Connecting Memory Loss, Depression, and Poor Social Skills
by Alicia R. Ventresca, MA in Developmental Psychology, Columbia University
While memory loss with aging is actually very normal, it is nonetheless frustrating, even alarming to those experiencing memory decline or dementia—as well as their loved ones. With Alzheimer’s disease being the ultimate fear of many, awareness meets disconcertion in view of the statistics:
- All older adults face memory loss to some extent. (Defeatist as it may seem, the human brain is no exception to any other bodily organ: it is susceptible to years of wear and damage).
- Every 72 seconds, someone in America develops Alzheimer’s disease; by mid-century, someone will develop Alzheimer’s every 33 seconds.1
Frightened, confused, alone with their thoughts, it is understandable that those who suffer from memory loss have a natural propensity towards depression. In fact, it has been shown that memory loss and depression walk hand-in-hand into one’s golden years.2
A recent longitudinal study revealed that late adulthood memory loss may act as a trigger or cause of depression, MEANING: memory loss actually predicts depressive symptoms among older adults.2
But what memory loss and depression have to do with poor social skills?
Behavioral scientist Dr. Chris Segrin has the answer (view his website at Dr. Chris Segrin).
Dr. Segrin’s most novel study, to be published in the Handbook of Interpersonal Psychology this fall, focuses on interpersonal responses to depression. As stated by Dr. Segrin, “We find that the relationship between depression and social skills is robust. Depressed people tend to be their own worst enemy. They will go into situations that produce the very outcomes they dread.”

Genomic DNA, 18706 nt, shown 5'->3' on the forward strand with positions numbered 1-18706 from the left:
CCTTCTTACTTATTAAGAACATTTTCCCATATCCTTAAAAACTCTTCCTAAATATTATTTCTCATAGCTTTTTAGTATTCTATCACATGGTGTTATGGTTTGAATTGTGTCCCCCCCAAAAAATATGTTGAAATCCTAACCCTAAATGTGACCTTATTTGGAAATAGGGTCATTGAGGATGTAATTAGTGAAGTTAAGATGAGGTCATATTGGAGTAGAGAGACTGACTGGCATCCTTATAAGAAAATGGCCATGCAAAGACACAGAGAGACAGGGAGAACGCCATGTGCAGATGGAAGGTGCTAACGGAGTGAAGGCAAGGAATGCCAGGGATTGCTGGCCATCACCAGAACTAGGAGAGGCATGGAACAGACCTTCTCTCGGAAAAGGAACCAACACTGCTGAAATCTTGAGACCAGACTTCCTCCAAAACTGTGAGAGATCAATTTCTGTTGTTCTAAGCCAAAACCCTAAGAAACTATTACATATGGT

Not only does this settle the long-held debate of chicken-or-the-egg: what comes first memory loss or depression, it allows us to react in an appropriate social manner. Because we know that memory decline or dementia causes depression, depressive symptoms can be managed with proper social etiquette.
Depressed persons tend to exhibit anti-social behavior and poor social skills. Make a judgment call: can you help in a way that does not affect your own mental health and well-being? If so, offer social support (e.g. be there, be welcoming and extend personal invitations so that the person feels wanted).
Those who appear to be socially inept (i.e. asocial, rude, anxious, discomfit) consequently leave a distasteful impression. Instead of reacting negatively, try to keep calm and composed. Remember that this person is projecting their depression onto you; it is NOT personal, despite appearing intentional.
Feelings of loneliness and rejection maintain depression. Help counteract these emotions by offering resourceful guides. I recommend:
If you cannot extend kind assistance to the person displaying inappropriate social behavior, make an effort to be empathic; try to understand their suffering from an informed perspective; or think about the power of compassion and offer best wishes.
Because the depressed person lacks emotional energy, social niceties become arduous (e.g., checking in with friends, being friendly towards neighbors, interacting with co-workers). Avoidance, social indifference, and poor social etiquette become instinctive, and this internal conflict between sociality and isolation is what is meant by “fighting depression.”
Taken together, these tips may help the depressed person feel redirected rather than rejected (ultimately preventing self-sabotage).
Bottom line: memory loss poses an aberrational threat to one’s well-being and so a chain reaction ensues (memory loss > depression > loneliness and poor social skills). However, by implementing strong social etiquette, you may be able to alleviate these conditions.
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1 Alzheimer’s Association. (2010). Alzheimer’s disease facts and figures. Alzheimer’s & Dementia, 7(2), 1-68. Retrieved from http://www.alz.org/documents_custom/report_alzfactsfigures2010.pdf
2 Jajodia, A., & Borders, A. (2011). Memory predicts changes in depressive symptoms in older adults: A bidirectional longitudinal analysis.
The Journals of Gerontology, 66B(5), 1-11.